Today’s Wonder of the Day was inspired by sam. sam Wonders, “How was Guy Fawkes captured?” Thanks for WONDERing with us, sam!

“Remember, remember! The fifth of November!” You may know these lines from the famous poem. But do you know why we remember the fifth of November? It’s because of the “gunpowder treason and plot,” of course! More specifically, it’s the Gunpowder Plot of November 5, 1605. To understand the Gunpowder Plot, we can start with Guy Fawkes.

Guy Fawkes was born in 1570 in York. That’s an area of today’s United Kingdom. Fawkes was born a Protestant and later became Catholic. At that time, being Catholic in England was a crime. People got in trouble for going to Catholic churches or printing Catholic books. They didn’t want Catholic people to serve in Parliament or become teachers. For either of these jobs, people had to swear loyalty to the Protestant church.

This made life hard for Catholic people in England. In response, some planned to rebel. The Gunpowder Plot is the most well-known of these plans. Robert Catesby was the mastermind. The plot was to blow up the Westminster Palace in 1605. In doing so, he hoped to get rid of King James I and members of Parliament. He asked friends Thomas Winter, John Wright, and Thomas Percy to help. 

The group needed someone with knowledge of explosives. That’s where Guy Fawkes came in. He had served in the Spanish army and knew a lot about gunpowder. Fawkes agreed to join the group. They also brought others in on the plan. In total, the plot involved 13 people.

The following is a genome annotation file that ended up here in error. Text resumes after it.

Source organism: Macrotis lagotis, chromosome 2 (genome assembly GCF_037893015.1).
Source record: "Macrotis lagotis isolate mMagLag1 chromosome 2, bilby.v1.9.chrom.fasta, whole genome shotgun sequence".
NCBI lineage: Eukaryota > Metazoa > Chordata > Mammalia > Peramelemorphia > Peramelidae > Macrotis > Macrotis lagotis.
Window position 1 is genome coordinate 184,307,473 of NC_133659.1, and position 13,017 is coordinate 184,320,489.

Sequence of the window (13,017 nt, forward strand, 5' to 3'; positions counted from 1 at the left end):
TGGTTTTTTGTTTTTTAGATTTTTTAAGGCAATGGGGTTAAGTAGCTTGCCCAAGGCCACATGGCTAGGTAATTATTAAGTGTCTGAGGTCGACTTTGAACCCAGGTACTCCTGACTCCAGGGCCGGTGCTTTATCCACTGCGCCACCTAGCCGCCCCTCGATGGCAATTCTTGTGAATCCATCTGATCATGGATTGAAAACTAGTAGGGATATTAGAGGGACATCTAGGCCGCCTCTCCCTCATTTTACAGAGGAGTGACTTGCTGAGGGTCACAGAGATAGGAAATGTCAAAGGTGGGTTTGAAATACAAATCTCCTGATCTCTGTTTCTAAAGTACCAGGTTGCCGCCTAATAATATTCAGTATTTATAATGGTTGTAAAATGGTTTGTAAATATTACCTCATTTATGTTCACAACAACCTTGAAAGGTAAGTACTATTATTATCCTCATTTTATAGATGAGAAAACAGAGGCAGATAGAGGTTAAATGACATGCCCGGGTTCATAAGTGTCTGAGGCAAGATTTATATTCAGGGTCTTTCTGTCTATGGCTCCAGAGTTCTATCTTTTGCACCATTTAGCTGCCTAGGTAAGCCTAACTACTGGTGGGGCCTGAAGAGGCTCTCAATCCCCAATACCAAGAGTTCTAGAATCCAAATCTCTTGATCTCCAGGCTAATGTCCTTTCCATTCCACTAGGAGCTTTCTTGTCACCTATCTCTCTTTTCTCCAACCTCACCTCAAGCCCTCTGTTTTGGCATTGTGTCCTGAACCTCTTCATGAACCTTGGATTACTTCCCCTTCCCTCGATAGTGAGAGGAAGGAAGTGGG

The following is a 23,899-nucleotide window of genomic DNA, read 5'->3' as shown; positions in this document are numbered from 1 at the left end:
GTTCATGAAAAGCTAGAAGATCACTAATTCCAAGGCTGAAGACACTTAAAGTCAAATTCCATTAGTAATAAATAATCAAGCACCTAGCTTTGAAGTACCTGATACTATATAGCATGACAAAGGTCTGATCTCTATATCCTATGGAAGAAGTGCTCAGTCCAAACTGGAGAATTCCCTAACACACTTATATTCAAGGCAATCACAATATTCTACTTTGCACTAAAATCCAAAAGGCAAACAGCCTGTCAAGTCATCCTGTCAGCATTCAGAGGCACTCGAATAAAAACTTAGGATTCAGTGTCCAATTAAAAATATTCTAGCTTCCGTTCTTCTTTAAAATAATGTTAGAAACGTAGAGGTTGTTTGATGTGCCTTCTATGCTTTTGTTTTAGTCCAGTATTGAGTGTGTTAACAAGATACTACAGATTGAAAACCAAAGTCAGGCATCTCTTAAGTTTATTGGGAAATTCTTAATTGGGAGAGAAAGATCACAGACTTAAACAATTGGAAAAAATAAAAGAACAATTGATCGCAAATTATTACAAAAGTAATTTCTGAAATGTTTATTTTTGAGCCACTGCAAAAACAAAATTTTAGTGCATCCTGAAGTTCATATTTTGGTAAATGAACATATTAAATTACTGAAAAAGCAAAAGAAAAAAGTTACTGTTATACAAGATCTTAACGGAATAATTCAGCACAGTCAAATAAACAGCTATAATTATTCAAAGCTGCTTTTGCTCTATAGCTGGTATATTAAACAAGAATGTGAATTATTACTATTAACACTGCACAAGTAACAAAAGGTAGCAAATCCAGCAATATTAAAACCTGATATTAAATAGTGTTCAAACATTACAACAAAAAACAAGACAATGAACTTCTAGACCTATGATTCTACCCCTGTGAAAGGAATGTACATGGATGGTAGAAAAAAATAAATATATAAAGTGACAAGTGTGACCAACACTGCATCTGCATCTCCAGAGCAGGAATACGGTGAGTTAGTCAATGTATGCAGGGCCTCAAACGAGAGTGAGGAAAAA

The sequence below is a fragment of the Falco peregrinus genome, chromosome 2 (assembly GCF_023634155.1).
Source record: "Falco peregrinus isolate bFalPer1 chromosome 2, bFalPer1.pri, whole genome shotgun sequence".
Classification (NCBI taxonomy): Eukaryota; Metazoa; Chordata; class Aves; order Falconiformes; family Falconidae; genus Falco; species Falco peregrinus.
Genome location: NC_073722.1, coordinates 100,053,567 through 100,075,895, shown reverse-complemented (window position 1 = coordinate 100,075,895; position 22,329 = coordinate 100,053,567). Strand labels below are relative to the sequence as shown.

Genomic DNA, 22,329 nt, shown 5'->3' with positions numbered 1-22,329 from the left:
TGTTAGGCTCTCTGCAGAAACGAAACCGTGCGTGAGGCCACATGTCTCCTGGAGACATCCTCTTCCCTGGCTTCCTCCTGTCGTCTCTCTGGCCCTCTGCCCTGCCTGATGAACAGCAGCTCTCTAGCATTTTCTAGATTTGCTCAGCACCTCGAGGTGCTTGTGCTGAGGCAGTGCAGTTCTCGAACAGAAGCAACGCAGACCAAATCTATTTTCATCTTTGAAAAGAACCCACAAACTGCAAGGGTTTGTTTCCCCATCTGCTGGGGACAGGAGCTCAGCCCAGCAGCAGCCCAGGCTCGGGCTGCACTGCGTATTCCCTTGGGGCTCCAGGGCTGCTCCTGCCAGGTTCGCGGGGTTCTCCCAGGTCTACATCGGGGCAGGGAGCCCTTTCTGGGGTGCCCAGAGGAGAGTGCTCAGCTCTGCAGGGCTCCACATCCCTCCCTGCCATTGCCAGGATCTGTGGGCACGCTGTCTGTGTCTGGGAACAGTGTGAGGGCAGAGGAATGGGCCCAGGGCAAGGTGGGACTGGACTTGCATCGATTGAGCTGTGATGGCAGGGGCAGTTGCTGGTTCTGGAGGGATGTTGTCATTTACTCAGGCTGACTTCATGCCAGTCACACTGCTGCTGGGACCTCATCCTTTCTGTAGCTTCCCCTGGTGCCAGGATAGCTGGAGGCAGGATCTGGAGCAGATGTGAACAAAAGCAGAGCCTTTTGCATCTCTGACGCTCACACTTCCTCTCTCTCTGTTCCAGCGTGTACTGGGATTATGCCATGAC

What was the plan? The group rented a cellar below the Palace of Westminster. There, Fawkes hid 36 barrels of gunpowder. The plan was for him to light the gunpowder while King James I and Parliament were inside.

Have you ever tried to keep a secret? It can be hard. The more people who know the secret, the more likely it is to get out. So, how did the Gunpowder Plot stay secret with 13 people involved?

It didn’t. One member of the group sent a letter to Lord Monteagle, a member of Parliament. In the letter, the unnamed writer warned Monteagle to stay away from the Palace of Westminster. The writer told Monteagle that the palace would suffer a “terrible blow” and that he should find a reason not to be there.

After reading it, Monteagle sent the letter to the chief minister of King James I. Officials didn’t think there was any real threat, but they searched the Palace of Westminster and its grounds, anyway. That’s how, on November 5, they found Guy Fawkes preparing to light 36 barrels of gunpowder below the palace. Fawkes was arrested. He was questioned until officials learned the names of everyone else in the Gunpowder Plot and arrested them, too.

In 2003, the Centre for Explosion Studies at the University of Aberystwyth wanted to learn how much damage the Gunpowder Plot would have caused if successful. They found that there would have been total destruction within a 40-yard radius of the barrels. Windows as far as 900 yards away would have been broken. It would have hurt countless people.

Today, many around the world remember Guy Fawkes and the Gunpowder Plot on November 5. He’s a controversial figure as a symbol of both violence and liberty. Will you “Remember, remember the fifth of November?” What other events in history can we compare to the Gunpowder Plot? Do you know of any historical figures who are similar to or different from Guy Fawkes?

Standards: C3.D2.Civ.8, C3.D2.Civ.12, C3.D2.12, C3.D2.Civ.14, C3.D2.His.2, C3.D2.His.3, C3.D2.His.4, C3.D2.His.5, CCRA.L.3, CCRA.L.6, CCRA.R.1, CCRA.R.2, CCRA.W.1, CCRA.W.9, CCRA.L.1, CCRA.L.2, CCRA.SL.1, CCRA.SL.2, C3.D2.Geo.2, CCRA.R.10

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